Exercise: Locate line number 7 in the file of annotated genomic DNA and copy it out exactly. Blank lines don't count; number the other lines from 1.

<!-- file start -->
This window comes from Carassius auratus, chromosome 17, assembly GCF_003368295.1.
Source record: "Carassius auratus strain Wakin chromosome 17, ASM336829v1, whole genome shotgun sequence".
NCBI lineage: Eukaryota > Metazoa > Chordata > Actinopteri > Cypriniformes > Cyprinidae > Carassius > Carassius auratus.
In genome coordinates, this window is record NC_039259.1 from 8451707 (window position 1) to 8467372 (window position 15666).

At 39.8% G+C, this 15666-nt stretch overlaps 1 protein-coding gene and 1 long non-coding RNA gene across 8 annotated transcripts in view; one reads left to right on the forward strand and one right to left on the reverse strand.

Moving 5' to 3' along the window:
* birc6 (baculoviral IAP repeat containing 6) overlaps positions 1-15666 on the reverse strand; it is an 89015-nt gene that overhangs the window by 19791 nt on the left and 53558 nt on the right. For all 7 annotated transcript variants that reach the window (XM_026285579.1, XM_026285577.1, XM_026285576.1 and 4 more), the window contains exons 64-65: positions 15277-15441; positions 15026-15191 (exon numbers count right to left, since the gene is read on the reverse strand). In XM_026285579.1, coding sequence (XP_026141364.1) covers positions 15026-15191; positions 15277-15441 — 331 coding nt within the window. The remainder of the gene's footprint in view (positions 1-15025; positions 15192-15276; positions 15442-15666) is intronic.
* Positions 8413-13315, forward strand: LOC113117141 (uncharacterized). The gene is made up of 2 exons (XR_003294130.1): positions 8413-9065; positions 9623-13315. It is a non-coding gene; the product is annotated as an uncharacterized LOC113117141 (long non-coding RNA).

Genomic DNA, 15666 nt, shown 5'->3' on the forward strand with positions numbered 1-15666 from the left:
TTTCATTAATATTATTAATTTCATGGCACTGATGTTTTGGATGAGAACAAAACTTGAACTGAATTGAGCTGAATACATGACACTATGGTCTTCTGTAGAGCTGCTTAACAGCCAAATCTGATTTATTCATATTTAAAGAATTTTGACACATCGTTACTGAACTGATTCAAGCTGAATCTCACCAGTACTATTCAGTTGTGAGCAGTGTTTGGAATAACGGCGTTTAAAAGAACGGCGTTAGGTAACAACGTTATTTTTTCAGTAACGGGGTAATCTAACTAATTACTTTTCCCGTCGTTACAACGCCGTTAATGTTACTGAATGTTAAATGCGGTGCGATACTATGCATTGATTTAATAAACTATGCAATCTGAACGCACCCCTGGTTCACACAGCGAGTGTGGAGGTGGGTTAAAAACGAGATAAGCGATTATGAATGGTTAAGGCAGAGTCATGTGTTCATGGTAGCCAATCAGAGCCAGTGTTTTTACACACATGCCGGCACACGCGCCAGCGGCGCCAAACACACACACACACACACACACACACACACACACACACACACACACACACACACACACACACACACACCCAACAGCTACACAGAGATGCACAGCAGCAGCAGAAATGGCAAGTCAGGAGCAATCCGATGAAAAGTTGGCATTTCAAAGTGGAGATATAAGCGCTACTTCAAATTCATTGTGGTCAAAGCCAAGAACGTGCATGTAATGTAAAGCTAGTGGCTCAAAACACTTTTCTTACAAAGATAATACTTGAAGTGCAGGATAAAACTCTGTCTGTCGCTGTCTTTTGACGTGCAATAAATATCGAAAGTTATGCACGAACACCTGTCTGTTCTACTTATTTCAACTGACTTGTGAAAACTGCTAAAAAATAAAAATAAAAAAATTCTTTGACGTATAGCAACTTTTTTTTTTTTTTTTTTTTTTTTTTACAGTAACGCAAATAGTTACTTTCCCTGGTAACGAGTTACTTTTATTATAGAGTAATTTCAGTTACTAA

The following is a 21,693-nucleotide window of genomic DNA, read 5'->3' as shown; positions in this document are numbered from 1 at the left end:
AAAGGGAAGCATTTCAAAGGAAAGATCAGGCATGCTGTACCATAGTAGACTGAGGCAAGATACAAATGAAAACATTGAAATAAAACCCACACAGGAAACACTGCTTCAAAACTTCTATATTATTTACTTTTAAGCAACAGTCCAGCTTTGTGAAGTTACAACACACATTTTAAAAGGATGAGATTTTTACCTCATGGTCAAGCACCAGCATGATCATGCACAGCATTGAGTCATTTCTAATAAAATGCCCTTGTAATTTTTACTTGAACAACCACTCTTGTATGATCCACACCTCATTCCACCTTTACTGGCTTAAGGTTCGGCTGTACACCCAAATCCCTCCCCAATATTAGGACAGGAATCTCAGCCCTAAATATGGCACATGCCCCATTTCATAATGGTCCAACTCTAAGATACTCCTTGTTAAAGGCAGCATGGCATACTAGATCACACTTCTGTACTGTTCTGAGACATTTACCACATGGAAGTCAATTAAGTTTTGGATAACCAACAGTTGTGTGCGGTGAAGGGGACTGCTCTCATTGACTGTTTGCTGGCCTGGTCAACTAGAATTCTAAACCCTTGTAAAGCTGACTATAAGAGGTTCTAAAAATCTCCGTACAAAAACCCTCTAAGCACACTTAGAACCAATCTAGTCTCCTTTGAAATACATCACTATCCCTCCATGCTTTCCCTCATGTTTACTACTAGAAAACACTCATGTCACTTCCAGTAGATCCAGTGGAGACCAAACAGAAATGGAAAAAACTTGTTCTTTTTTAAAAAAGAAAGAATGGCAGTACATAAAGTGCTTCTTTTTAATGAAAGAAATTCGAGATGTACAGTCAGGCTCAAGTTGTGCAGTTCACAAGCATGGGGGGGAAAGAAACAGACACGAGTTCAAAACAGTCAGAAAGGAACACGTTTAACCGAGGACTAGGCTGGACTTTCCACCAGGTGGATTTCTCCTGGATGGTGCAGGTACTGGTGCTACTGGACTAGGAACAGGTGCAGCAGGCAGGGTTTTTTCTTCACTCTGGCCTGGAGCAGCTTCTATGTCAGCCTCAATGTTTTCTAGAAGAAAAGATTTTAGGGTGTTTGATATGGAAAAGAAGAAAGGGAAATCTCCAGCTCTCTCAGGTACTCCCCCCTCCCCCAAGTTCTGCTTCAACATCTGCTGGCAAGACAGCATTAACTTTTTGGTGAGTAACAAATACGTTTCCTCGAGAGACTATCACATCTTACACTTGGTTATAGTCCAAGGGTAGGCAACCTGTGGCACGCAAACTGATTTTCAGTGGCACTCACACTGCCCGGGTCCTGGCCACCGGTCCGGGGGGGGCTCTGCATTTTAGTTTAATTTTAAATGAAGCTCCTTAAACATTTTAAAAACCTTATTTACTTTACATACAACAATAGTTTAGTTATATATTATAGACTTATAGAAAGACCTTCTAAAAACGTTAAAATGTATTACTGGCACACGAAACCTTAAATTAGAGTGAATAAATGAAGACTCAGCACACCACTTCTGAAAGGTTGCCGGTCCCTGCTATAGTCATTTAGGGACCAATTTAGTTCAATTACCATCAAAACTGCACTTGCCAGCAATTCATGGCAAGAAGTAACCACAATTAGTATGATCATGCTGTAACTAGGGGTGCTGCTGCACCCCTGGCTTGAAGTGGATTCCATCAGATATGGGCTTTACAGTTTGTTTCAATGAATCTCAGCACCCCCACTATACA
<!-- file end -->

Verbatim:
* birc6 (baculoviral IAP repeat containing 6) overlaps positions 1-15666 on the reverse strand; it is an 89015-nt gene that overhangs the window by 19791 nt on the left and 53558 nt on the right. For all 7 annotated transcript variants that reach the window (XM_026285579.1, XM_026285577.1, XM_026285576.1 and 4 more), the window contains exons 64-65: positions 15277-15441; positions 15026-15191 (exon numbers count right to left, since the gene is read on the reverse strand). In XM_026285579.1, coding sequence (XP_026141364.1) covers positions 15026-15191; positions 15277-15441 — 331 coding nt within the window. The remainder of the gene's footprint in view (positions 1-15025; positions 15192-15276; positions 15442-15666) is intronic.